- Have Mishra, Eminent One, Bloodthirster, and an artifact that can copy a creature in play (like Cursed Mirror or Machine God’s Effigy). They do not need to be a copy of Bloodthirster at the beginning to the combo
- Move to combat and trigger Mishra’s ability. Use this to create a copy of your Cursed Mirror-esque artifact, which will enter as a copy of Bloodthirster.
- Attack with Bloodthirster and make sure to deal combat damage to trigger its ability, starting another combat step.
- Mishra’s ability will trigger again and create a new Bloodthirster, effectively getting around the restrictions that Bloodthirster has
- Rinse and repeat until everyone is dead.
Besides potentially too much power, the only downside to this combo is that Bloodthirster is pretty expensive right now. The card currently goes for about $15 in its cheapest form.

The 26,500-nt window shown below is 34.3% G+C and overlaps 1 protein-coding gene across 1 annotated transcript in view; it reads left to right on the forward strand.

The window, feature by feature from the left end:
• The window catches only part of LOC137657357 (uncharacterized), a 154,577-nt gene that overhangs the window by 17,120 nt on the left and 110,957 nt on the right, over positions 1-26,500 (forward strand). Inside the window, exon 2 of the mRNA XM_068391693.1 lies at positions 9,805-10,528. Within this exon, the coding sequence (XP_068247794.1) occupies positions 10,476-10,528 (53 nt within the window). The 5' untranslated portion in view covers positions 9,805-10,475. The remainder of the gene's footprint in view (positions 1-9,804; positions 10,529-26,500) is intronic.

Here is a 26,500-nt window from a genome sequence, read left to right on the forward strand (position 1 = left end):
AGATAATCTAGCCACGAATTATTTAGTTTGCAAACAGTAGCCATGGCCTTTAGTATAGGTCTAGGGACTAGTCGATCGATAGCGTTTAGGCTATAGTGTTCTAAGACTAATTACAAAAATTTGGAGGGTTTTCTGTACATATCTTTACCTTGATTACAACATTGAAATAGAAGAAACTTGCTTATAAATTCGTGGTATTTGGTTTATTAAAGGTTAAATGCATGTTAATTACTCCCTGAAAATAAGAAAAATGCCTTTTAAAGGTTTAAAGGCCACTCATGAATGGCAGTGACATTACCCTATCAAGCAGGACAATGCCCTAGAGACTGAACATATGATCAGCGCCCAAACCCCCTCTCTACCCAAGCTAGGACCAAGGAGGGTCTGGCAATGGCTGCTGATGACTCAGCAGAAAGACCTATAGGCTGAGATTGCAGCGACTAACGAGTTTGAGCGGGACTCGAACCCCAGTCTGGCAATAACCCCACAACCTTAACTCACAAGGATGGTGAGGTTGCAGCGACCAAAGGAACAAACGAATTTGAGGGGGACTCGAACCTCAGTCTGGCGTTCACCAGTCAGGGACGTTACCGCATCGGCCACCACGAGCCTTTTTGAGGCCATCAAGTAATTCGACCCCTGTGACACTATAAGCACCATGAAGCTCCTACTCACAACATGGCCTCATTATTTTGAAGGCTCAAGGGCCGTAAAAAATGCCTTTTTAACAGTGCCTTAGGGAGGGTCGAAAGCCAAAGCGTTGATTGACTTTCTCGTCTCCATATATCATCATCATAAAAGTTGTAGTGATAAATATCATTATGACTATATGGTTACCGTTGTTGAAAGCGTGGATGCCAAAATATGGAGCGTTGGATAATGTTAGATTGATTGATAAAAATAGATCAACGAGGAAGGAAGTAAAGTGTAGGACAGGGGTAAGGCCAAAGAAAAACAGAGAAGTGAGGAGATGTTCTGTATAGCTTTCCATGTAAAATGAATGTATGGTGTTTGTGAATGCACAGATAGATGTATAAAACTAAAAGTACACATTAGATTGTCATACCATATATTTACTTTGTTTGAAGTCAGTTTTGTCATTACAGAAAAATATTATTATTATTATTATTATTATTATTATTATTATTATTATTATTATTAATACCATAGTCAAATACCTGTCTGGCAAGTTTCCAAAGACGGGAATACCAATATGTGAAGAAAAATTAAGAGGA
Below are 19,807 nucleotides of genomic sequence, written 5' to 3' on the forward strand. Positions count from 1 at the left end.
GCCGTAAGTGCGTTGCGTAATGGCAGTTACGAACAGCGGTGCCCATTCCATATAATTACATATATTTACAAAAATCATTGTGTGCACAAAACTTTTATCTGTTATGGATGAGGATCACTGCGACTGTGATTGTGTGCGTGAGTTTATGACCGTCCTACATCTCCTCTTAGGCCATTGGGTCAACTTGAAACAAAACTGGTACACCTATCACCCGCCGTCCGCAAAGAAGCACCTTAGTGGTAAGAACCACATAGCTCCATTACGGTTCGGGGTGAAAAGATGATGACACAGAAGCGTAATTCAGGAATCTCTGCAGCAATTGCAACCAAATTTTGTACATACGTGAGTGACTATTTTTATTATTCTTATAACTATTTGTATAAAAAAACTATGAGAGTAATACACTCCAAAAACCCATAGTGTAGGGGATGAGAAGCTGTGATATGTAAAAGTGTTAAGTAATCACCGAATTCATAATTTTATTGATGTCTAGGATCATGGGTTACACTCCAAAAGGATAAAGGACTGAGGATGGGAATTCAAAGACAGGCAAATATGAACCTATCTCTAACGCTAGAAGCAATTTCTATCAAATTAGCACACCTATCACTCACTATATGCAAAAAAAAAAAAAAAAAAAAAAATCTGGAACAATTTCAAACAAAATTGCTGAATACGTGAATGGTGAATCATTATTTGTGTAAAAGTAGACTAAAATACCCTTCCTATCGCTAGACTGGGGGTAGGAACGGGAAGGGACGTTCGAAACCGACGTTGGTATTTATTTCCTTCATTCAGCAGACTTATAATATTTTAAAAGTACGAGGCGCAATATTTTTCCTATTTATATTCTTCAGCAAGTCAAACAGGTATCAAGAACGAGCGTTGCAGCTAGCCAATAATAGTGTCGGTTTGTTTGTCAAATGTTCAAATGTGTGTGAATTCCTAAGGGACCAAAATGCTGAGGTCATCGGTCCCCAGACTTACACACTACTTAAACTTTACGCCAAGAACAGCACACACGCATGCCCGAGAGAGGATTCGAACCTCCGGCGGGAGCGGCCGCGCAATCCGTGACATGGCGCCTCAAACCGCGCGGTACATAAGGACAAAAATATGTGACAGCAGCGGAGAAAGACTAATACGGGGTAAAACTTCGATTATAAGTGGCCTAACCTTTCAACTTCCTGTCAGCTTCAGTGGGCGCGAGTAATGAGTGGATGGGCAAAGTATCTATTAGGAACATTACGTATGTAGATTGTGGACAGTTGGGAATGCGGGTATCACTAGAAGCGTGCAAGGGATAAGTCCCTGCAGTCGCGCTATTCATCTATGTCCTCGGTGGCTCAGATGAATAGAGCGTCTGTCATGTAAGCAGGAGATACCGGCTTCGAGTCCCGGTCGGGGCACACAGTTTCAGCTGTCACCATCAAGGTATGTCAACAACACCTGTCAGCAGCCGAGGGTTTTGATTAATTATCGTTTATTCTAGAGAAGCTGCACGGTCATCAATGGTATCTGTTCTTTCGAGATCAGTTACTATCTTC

What’s the Verdict?
This deck is a fantastic fit for any MTG player looking to play Commander. The deck offers a ton of value, is easily upgradable into a deck that can compete with anything under a cEDH level, and can be customized into something unique at a variety of power levels. Honestly, this may be one of the best-preconstructed decks we’ve seen for quite a long time. I expect that the value of the new cards offered in this deck will be substantial as well. This will likely be the first Commander prebuilt deck I pick up in quite a long time.